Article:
My Lords, I am grateful to the noble Lord, Lord Triesman, for indicating his general support for at least subsection (1) of Clause 7. It reflects the general view that we have heard in the debate so far that primary legislation is the right instrument in a number of fields, which we have discussed at considerable length.
This clause also brings the UK more into line with the commendable practice of a number of other partners, in particular, Germany, of ensuring that national parliaments have a greater say in the developments of the European Union. It is also consistent with the principles of Laaken, to which I have referred frequently at this Dispatch Box in the past, and it is consistent with the trend in the Lisbon treaty to give more control to national parliaments across Europe.
I want to come to the specific issues that have been raised with considerable knowledge and expertise and try to offer what I hope will be a constructive response. First, I refer to the theme on which a good deal has been made in the debate on the words, “or otherwise support”, raised by the noble Lord, Lord Kerr, my noble friend Lady Williams, the noble Lord, Lord Hannay, and others. The noble Lord, Lord Davies of Stamford, would immediately call me to order if I were to say that this is inherited phraseology. When I sat where the noble Lord, Lord Triesman, now sits, through the long nights that we were dealing with the Bill on the Lisbon treaty, I am trying to remember whether we had amendments on these words. I cannot remember and do not have the electronic memory to retrieve it, but the words were in the Bill which became an Act and which was drawn up by the previous Government, ratifying the then Lisbon treaty. Those with long memories will remember that people like me were not terribly enthusiastic about the treaty or how it should be treated.
However, that is the past and out of the past has come this phrase, “or otherwise support”, which also raises some difficult questions, to which the noble Lord, Lord Kerr, rightly referred. Of course, we want to see in this Parliament a pattern of legislation in this enormously complex area of EU measures which minimises the obscurity and maximises the clarity. I should like to take away the points that have been put very clearly and reflect on the noble Lord’s arguments. I do not know whether that constitutes, in the words of the noble Lord, Lord Hannay, “breaking ducks”, merely passing balls gently to the boundary, or whatever, but the matter clearly needs some reflection because there is clearly obscurity. I suspect that that has been pointed out again and again in debates on European legislation in the past few years; it is nothing new but it does not mean to say that we cannot get it better now, so I will reflect on the points that have been made.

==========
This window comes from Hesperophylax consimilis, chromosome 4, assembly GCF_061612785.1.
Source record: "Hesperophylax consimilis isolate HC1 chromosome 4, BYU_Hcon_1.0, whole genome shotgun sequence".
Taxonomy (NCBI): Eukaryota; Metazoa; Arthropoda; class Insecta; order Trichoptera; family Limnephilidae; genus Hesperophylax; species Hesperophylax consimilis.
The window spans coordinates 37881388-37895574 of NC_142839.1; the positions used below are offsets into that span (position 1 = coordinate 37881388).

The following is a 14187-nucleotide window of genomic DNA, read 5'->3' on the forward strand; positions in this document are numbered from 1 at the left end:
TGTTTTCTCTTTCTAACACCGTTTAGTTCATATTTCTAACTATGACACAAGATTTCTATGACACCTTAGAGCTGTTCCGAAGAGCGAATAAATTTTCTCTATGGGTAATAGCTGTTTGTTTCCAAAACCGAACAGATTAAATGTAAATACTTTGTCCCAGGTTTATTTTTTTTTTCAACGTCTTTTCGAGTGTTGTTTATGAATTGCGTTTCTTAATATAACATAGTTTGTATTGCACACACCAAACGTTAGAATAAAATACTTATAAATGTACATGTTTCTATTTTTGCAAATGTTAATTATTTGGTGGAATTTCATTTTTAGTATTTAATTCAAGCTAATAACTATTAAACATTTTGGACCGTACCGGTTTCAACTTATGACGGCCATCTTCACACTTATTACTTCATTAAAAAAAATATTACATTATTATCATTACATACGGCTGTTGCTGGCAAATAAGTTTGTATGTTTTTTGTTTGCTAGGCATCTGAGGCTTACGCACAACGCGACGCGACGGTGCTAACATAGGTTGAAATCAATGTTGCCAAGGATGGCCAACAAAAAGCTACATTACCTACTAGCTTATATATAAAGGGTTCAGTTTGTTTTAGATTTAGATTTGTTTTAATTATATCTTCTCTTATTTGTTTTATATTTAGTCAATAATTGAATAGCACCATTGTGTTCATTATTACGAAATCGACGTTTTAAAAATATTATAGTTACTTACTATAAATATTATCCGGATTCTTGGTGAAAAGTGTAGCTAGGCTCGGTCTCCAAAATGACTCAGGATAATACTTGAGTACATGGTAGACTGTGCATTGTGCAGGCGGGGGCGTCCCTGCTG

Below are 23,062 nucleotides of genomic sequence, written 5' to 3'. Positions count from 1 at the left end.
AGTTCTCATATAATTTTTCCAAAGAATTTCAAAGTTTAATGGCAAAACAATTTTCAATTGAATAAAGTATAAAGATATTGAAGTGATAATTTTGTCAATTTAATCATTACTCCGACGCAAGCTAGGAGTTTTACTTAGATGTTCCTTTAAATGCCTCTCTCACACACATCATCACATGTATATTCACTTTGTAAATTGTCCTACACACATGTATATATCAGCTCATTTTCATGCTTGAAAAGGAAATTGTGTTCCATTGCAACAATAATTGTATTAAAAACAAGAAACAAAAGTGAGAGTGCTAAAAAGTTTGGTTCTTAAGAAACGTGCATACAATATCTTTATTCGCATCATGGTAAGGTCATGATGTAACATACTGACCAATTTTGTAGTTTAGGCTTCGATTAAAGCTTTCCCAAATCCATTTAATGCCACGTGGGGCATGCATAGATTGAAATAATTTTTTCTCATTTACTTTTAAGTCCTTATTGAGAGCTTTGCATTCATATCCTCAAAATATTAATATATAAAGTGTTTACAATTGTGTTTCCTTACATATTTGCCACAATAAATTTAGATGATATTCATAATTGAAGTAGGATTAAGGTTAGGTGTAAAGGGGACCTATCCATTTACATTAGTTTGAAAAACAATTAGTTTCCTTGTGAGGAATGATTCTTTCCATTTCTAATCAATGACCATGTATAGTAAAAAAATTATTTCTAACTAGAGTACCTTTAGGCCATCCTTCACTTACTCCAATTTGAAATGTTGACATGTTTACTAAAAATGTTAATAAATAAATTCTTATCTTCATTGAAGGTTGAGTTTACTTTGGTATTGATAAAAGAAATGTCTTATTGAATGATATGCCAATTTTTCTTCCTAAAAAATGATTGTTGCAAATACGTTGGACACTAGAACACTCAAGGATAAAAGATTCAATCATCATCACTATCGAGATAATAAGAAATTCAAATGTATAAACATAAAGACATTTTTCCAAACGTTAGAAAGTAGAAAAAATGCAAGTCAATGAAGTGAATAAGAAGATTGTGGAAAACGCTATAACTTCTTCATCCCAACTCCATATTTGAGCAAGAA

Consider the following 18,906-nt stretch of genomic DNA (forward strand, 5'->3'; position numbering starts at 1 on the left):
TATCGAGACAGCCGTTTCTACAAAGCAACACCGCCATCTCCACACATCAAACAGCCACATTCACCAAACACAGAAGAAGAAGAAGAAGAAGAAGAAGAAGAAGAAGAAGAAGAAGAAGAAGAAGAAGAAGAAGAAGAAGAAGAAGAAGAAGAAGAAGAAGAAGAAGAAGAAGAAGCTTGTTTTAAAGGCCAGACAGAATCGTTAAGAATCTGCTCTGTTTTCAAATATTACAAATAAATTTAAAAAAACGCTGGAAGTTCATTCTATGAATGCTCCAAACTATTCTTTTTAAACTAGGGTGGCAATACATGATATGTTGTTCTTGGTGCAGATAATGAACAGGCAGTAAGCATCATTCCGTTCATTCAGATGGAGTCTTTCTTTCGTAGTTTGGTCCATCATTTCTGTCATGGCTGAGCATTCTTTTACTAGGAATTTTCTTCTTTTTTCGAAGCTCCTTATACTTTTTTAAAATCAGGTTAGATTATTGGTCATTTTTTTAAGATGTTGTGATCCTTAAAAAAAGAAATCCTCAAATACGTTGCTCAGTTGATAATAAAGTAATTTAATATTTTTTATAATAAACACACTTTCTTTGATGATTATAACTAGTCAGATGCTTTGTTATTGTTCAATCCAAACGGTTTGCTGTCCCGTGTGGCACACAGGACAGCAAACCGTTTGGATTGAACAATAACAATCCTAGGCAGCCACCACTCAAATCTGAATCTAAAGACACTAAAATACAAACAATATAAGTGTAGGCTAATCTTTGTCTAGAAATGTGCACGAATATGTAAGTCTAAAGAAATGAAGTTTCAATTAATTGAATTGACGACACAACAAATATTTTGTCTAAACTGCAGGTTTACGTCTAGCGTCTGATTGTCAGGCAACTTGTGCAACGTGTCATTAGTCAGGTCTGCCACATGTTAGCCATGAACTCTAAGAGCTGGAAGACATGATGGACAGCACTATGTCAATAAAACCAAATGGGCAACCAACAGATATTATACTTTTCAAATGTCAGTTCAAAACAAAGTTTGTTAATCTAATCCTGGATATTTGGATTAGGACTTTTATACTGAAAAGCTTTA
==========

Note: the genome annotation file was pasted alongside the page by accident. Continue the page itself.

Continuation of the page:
Will the noble Lord confirm that he will take away and look at all the references in the legislation to the words “or otherwise support”? Here we are discussing only one of them. I am sure that his intention is to look at all of them: if he will confirm that, I will happily agree that he has scored a boundary.
Reflections on the words as they appear here will be bound to have cross-reading repercussions. I will put it like that: that is what I am saying that I will seek to do.
I turn now to Article 333(1) of the TFEU, on enhanced co-operation. The pat answer that the Bill gives if you stare it in the face is that if a sensitive veto listed in Schedule 1 is removed, there will be primary legislation for the removal of other vetoes. That is something that the noble Lord, Lord Kerr, questioned. He cited the German example to which the noble Lord, Lord Empey, also referred. That is stretching it a bit. I cannot see that the pattern in Germany—for which there may well be good reasons, such as anxiety not to offend the Länder—arises here. I trust that it does not sound too austere to say that it would not be our way to go through that kind of action in the hope that people would understand that we really wanted to do the reverse. Nevertheless, it is a complex point and I have more to say about it.